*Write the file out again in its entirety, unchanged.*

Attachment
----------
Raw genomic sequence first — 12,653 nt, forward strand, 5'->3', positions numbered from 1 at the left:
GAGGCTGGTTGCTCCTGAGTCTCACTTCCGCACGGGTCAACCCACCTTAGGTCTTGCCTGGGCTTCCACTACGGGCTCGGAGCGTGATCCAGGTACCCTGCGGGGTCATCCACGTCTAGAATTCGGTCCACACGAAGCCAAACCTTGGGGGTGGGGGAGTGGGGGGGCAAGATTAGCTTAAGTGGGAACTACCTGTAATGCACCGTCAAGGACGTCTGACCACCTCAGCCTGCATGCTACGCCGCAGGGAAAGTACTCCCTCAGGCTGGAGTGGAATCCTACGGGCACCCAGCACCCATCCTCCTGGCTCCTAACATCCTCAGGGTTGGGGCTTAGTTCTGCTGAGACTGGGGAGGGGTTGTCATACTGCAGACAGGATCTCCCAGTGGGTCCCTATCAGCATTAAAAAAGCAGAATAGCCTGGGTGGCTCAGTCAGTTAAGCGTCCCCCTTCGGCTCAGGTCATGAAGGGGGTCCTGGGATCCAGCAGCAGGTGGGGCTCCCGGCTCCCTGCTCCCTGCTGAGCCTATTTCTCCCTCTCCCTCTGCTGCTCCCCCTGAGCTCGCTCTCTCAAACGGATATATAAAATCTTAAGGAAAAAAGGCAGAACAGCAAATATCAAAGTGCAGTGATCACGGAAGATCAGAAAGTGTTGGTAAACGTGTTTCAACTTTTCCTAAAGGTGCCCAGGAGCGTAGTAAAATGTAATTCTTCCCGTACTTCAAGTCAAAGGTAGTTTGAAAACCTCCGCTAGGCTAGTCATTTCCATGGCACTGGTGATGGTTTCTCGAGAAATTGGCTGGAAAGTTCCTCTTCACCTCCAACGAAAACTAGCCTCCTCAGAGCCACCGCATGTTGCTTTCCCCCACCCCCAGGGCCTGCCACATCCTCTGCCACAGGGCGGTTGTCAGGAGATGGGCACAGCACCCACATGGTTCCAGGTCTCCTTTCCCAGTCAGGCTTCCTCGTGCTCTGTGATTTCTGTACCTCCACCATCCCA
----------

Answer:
Raw genomic sequence first — 12,653 nt, forward strand, 5'->3', positions numbered from 1 at the left:
GAGGCTGGTTGCTCCTGAGTCTCACTTCCGCACGGGTCAACCCACCTTAGGTCTTGCCTGGGCTTCCACTACGGGCTCGGAGCGTGATCCAGGTACCCTGCGGGGTCATCCACGTCTAGAATTCGGTCCACACGAAGCCAAACCTTGGGGGTGGGGGAGTGGGGGGGCAAGATTAGCTTAAGTGGGAACTACCTGTAATGCACCGTCAAGGACGTCTGACCACCTCAGCCTGCATGCTACGCCGCAGGGAAAGTACTCCCTCAGGCTGGAGTGGAATCCTACGGGCACCCAGCACCCATCCTCCTGGCTCCTAACATCCTCAGGGTTGGGGCTTAGTTCTGCTGAGACTGGGGAGGGGTTGTCATACTGCAGACAGGATCTCCCAGTGGGTCCCTATCAGCATTAAAAAAGCAGAATAGCCTGGGTGGCTCAGTCAGTTAAGCGTCCCCCTTCGGCTCAGGTCATGAAGGGGGTCCTGGGATCCAGCAGCAGGTGGGGCTCCCGGCTCCCTGCTCCCTGCTGAGCCTATTTCTCCCTCTCCCTCTGCTGCTCCCCCTGAGCTCGCTCTCTCAAACGGATATATAAAATCTTAAGGAAAAAAGGCAGAACAGCAAATATCAAAGTGCAGTGATCACGGAAGATCAGAAAGTGTTGGTAAACGTGTTTCAACTTTTCCTAAAGGTGCCCAGGAGCGTAGTAAAATGTAATTCTTCCCGTACTTCAAGTCAAAGGTAGTTTGAAAACCTCCGCTAGGCTAGTCATTTCCATGGCACTGGTGATGGTTTCTCGAGAAATTGGCTGGAAAGTTCCTCTTCACCTCCAACGAAAACTAGCCTCCTCAGAGCCACCGCATGTTGCTTTCCCCCACCCCCAGGGCCTGCCACATCCTCTGCCACAGGGCGGTTGTCAGGAGATGGGCACAGCACCCACATGGTTCCAGGTCTCCTTTCCCAGTCAGGCTTCCTCGTGCTCTGTGATTTCTGTACCTCCACCATCCCA